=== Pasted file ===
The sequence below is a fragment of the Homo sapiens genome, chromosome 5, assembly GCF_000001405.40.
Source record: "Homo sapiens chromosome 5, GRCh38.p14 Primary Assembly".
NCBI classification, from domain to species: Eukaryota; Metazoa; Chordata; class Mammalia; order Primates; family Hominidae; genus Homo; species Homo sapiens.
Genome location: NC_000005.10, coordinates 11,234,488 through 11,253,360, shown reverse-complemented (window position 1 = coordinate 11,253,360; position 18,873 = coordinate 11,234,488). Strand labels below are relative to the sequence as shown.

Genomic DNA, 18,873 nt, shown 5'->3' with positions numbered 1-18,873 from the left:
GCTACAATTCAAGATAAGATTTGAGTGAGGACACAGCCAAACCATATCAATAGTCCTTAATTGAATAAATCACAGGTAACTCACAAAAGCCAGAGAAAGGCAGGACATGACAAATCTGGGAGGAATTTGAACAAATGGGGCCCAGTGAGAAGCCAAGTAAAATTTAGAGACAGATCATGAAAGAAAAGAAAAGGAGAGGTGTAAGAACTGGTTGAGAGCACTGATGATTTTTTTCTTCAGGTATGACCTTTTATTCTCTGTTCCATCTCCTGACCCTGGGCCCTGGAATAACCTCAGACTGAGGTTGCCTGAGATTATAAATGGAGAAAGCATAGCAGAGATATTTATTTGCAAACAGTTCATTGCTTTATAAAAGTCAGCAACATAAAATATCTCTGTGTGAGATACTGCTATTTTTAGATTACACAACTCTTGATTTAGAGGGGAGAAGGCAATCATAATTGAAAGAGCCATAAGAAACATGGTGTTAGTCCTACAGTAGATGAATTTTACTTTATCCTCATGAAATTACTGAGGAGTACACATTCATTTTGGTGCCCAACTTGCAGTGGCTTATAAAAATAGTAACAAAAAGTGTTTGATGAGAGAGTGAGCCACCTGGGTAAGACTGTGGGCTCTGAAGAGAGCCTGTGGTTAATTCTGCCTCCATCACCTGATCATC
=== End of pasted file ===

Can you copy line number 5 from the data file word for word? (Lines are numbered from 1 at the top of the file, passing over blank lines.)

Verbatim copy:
Genomic DNA, 18,873 nt, shown 5'->3' with positions numbered 1-18,873 from the left: